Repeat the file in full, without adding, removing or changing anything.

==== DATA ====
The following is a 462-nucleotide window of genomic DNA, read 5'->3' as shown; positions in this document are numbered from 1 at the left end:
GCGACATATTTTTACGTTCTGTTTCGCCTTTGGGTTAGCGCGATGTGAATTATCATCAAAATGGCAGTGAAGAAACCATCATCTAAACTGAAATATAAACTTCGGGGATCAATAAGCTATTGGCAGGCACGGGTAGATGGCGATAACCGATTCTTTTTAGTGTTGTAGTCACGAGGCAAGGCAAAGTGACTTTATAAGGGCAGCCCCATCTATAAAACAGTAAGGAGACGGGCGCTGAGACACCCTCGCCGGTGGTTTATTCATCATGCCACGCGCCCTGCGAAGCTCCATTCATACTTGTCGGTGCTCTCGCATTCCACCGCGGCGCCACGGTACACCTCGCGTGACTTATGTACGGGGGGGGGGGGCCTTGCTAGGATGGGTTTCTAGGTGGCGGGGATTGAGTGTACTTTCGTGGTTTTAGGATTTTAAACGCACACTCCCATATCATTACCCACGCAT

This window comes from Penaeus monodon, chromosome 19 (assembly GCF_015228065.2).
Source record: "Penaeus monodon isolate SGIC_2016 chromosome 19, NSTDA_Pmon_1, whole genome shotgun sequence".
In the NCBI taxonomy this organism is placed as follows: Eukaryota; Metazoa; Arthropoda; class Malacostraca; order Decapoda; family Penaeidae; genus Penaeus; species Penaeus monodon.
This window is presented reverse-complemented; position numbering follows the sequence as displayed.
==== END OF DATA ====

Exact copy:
The following is a 462-nucleotide window of genomic DNA, read 5'->3' as shown; positions in this document are numbered from 1 at the left end:
GCGACATATTTTTACGTTCTGTTTCGCCTTTGGGTTAGCGCGATGTGAATTATCATCAAAATGGCAGTGAAGAAACCATCATCTAAACTGAAATATAAACTTCGGGGATCAATAAGCTATTGGCAGGCACGGGTAGATGGCGATAACCGATTCTTTTTAGTGTTGTAGTCACGAGGCAAGGCAAAGTGACTTTATAAGGGCAGCCCCATCTATAAAACAGTAAGGAGACGGGCGCTGAGACACCCTCGCCGGTGGTTTATTCATCATGCCACGCGCCCTGCGAAGCTCCATTCATACTTGTCGGTGCTCTCGCATTCCACCGCGGCGCCACGGTACACCTCGCGTGACTTATGTACGGGGGGGGGGGGCCTTGCTAGGATGGGTTTCTAGGTGGCGGGGATTGAGTGTACTTTCGTGGTTTTAGGATTTTAAACGCACACTCCCATATCATTACCCACGCAT

This window comes from Penaeus monodon, chromosome 19 (assembly GCF_015228065.2).
Source record: "Penaeus monodon isolate SGIC_2016 chromosome 19, NSTDA_Pmon_1, whole genome shotgun sequence".
In the NCBI taxonomy this organism is placed as follows: Eukaryota; Metazoa; Arthropoda; class Malacostraca; order Decapoda; family Penaeidae; genus Penaeus; species Penaeus monodon.
This window is presented reverse-complemented; position numbering follows the sequence as displayed.